This lack of plurality takes on extra significance in the light of the new Welsh democracy. There is too little political coverage, for instance, and too limited diversity of opinions. Relaxing cross-media ownership rules, as Martin King pointed out in his blog today, may offer a lifeline to local newspapers. This is, of course, a good thing for local newspapers and a good thing for their owners. But is it really a good thing for plurality, and for the media-political complex as a whole? Cross-media ownership means more media outlets owned by less companies.
This isn’t the only bad decision Hunt has made. The proposals for city-based television channels are to be adopted despite the fact that there are serious and fundamental problems with the concept. For a start, as Plaid Cymru AM Bethan Jenkins pointed out in her speech to the Assembly on IFNC, there will be problems with acquiring spectrum for these channels. This is spectrum that is expensive and limited. But this problem, as Jenkins points out, is nothing compared to the problem of the huge costs involved in producing content for these channels. These two may be big problems, but they aren’t the only ones. The danger of niche broadcasting such as this, is that no one watches it. If anyone is worried about S4C’s viewing figures they need only wait until city-based TV is introduced to see really low numbers. This is niche broadcasting at its most limited.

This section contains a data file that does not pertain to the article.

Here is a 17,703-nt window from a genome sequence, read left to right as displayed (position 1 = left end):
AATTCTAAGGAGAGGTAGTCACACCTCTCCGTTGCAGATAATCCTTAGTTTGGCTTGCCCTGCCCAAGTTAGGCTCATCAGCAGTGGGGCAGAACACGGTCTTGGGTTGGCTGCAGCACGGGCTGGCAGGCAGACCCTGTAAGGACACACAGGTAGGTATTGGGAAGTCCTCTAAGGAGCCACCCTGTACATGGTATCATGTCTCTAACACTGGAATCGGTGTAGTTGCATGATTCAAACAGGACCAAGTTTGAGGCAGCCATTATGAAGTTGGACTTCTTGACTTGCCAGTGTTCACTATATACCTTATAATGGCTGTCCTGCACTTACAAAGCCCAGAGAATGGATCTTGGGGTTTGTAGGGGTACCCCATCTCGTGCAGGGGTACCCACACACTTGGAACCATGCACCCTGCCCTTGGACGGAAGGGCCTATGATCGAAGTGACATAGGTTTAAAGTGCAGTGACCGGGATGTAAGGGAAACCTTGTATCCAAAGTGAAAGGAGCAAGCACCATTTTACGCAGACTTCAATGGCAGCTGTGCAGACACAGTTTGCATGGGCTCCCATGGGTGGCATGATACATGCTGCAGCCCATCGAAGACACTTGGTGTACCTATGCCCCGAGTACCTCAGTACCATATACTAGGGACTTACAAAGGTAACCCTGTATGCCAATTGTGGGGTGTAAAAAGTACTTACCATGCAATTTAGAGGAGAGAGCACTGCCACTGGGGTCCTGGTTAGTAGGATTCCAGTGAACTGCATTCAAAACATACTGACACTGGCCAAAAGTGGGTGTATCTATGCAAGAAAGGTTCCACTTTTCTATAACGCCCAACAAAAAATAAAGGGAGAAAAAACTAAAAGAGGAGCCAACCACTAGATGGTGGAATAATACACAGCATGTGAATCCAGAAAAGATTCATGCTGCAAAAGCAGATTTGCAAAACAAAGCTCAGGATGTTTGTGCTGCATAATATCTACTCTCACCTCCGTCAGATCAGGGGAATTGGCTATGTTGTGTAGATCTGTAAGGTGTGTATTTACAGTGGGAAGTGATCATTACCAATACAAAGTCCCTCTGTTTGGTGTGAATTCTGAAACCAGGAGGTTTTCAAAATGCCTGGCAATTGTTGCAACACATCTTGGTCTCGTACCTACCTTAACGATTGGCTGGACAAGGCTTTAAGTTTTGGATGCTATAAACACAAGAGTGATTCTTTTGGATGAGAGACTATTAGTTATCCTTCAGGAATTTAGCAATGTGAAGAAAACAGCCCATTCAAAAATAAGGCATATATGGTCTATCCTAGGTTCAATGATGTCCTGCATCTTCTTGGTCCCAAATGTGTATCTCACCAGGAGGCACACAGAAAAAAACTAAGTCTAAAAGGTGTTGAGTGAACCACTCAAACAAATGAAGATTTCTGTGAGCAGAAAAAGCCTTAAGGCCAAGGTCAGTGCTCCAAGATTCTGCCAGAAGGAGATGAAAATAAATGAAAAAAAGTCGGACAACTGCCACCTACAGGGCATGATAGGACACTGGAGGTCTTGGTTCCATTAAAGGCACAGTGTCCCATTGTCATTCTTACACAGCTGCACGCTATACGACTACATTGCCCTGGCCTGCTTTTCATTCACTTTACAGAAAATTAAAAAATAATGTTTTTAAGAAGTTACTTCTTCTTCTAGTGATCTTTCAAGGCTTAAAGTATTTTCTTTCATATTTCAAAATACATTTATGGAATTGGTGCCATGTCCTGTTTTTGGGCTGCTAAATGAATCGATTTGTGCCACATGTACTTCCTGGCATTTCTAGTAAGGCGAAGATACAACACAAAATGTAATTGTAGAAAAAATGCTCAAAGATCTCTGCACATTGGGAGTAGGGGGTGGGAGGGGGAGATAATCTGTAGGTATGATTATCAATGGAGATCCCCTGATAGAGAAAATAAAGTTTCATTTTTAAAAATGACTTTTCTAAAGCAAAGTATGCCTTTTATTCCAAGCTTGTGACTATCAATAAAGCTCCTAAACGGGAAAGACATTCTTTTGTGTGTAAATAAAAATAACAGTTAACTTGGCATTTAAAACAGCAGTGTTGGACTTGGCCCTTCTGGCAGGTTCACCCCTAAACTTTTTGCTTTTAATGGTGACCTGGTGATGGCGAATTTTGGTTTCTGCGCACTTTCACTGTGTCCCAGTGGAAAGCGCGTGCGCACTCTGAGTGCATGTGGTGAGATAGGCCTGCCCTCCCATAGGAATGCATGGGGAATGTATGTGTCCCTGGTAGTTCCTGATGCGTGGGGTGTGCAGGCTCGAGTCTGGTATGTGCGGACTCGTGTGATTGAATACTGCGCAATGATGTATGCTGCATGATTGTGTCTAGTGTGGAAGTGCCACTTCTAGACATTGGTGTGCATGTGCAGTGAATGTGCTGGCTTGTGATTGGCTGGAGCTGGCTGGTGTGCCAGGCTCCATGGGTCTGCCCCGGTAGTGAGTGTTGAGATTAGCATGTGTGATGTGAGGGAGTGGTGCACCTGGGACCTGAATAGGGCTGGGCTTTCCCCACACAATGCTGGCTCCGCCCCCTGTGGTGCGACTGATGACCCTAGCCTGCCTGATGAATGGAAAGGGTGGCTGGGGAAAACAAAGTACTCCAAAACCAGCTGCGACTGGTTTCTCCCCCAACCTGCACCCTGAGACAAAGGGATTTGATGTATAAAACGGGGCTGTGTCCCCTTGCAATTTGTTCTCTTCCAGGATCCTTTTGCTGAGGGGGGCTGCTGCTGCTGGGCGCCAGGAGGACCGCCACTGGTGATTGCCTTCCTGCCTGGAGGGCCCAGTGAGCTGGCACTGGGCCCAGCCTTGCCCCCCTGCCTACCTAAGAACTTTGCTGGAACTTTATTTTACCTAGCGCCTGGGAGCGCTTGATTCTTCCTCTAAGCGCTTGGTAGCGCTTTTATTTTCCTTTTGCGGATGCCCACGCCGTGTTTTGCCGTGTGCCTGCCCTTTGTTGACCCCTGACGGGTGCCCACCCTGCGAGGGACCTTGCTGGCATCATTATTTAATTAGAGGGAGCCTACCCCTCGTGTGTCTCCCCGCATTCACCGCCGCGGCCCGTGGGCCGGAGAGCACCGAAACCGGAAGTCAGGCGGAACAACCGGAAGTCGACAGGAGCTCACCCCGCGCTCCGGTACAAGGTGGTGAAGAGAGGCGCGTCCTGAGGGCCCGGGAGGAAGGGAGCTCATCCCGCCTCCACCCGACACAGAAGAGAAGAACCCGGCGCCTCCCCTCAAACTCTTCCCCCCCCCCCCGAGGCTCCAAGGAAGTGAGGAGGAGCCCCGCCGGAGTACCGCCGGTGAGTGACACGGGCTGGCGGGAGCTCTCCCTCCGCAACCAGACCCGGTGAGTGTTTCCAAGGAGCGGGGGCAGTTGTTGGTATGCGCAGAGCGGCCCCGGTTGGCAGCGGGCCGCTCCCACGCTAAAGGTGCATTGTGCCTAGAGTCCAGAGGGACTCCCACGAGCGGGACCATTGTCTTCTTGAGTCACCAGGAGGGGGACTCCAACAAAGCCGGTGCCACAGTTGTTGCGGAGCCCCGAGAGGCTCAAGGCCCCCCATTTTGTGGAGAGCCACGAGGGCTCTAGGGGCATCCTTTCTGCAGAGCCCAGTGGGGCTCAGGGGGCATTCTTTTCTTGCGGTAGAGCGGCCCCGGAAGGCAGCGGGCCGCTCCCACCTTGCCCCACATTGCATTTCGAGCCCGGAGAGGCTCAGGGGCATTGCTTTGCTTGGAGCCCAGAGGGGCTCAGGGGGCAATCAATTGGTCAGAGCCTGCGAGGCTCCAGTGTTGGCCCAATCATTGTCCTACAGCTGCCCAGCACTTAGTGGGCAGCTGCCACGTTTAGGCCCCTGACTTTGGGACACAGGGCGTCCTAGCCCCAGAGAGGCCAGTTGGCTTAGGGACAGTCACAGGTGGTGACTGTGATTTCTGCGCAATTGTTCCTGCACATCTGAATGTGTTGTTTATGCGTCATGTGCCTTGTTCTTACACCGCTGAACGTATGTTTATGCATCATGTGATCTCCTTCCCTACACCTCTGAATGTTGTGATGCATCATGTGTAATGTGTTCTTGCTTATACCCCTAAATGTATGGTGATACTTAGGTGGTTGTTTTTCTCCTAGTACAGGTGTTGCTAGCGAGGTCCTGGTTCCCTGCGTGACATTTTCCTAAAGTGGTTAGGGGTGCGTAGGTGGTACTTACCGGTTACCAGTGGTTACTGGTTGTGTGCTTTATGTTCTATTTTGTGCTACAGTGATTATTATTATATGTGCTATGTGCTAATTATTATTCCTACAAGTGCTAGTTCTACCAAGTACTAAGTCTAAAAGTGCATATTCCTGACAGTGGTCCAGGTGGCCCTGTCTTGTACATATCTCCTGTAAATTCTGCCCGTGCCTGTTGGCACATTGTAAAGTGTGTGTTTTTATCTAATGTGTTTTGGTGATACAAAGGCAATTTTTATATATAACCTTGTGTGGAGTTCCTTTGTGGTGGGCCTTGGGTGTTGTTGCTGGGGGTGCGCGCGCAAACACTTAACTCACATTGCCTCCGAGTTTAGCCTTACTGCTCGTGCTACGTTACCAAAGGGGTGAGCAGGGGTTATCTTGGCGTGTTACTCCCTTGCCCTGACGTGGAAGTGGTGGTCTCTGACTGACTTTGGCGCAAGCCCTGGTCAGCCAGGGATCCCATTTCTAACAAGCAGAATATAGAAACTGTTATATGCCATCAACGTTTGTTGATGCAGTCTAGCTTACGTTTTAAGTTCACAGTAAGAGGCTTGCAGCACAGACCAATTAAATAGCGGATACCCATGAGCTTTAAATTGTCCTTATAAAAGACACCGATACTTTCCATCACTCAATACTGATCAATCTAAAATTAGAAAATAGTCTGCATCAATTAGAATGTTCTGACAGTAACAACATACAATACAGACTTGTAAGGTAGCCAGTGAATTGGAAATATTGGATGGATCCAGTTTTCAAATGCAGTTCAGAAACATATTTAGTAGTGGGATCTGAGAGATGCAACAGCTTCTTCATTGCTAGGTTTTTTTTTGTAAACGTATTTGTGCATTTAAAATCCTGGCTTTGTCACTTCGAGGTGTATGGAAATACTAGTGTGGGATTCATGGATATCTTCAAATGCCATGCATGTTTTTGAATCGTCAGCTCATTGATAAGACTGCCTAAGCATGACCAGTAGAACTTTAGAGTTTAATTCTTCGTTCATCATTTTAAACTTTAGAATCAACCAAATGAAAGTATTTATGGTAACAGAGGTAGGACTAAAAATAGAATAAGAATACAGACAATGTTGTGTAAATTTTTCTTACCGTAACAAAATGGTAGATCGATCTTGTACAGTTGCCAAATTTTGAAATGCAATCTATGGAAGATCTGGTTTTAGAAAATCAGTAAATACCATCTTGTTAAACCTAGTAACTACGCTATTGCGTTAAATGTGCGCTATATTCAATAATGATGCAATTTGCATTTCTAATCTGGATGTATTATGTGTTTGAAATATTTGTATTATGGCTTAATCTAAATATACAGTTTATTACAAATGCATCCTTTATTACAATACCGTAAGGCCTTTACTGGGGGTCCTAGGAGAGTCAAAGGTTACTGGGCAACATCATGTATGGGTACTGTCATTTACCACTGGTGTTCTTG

The example that was most often referred to by supporters of these proposals was Channel M in Manchester. Channel M was, at the time the Tories were drafting the proposals, doing quite well. It isn’t anymore. The channel has ceased broadcasting after allegedly losing around £200,000 a month. Surely this isn’t the flagship model on which the Tories are basing their hopes.
In short, though there were problems with IFNC (many), they are as nothing compared to the problems associated with the idea of city-based television channels.
IFNC may not have been a definitive answer, but at least they were an answer.
So the situation the Welsh media finds itself in is the same as it ever was – a mess. The solutions being offered won’t work. Meanwhile we race towards a complex referendum on powers which will require the electorate to be better informed than they have ever been. If there is a referendum in the autumn, and the Welsh media is not improved, then the WAG can expect lower turnout and engagement than they have ever had. At this key moment in Wales’s history a strong media is essential.
The final, and for some the most important point, is that the desires of the Welsh Assembly Government have been completely ignored. The Assembly made clear its preference for IFNC. This should have sent a strong message to Westminster that they should proceed with it; at least in Wales. The importance of this decision in Wales is greater than it is elsewhere. The English regions do not have a burgeoning democracy which is asking the electorate complex questions. And, for all that it has suffered of late; Scotland still has a strong and independent print media that Wales can only aspire too.
The only sensible solution to ensure that the wishes of the WAG are not undermined on issues like this in future is to devolve power over broadcasting, at least in part, to the Welsh Assembly government. Then maybe there won’t be such a noticeable gap between what the Welsh government wants, and what it ends up getting.
This is my new blog – however you can still find old posts hereTagged in: ifnc, journalism, media, television, wag, wales